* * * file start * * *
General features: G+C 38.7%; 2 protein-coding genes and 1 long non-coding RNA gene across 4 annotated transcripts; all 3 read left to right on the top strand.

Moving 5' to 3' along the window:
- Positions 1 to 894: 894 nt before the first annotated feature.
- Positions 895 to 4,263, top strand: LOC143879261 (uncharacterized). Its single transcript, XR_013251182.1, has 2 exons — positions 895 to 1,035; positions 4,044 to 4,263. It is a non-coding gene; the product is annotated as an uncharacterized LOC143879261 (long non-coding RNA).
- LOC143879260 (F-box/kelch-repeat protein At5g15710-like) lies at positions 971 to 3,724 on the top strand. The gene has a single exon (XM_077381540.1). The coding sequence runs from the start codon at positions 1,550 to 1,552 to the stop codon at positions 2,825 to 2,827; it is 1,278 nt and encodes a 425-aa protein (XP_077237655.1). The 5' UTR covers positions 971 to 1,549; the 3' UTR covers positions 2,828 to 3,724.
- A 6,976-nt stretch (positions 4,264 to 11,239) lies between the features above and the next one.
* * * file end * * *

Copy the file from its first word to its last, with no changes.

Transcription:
General features: G+C 38.7%; 2 protein-coding genes and 1 long non-coding RNA gene across 4 annotated transcripts; all 3 read left to right on the top strand.

Moving 5' to 3' along the window:
- Positions 1 to 894: 894 nt before the first annotated feature.
- Positions 895 to 4,263, top strand: LOC143879261 (uncharacterized). Its single transcript, XR_013251182.1, has 2 exons — positions 895 to 1,035; positions 4,044 to 4,263. It is a non-coding gene; the product is annotated as an uncharacterized LOC143879261 (long non-coding RNA).
- LOC143879260 (F-box/kelch-repeat protein At5g15710-like) lies at positions 971 to 3,724 on the top strand. The gene has a single exon (XM_077381540.1). The coding sequence runs from the start codon at positions 1,550 to 1,552 to the stop codon at positions 2,825 to 2,827; it is 1,278 nt and encodes a 425-aa protein (XP_077237655.1). The 5' UTR covers positions 971 to 1,549; the 3' UTR covers positions 2,828 to 3,724.
- A 6,976-nt stretch (positions 4,264 to 11,239) lies between the features above and the next one.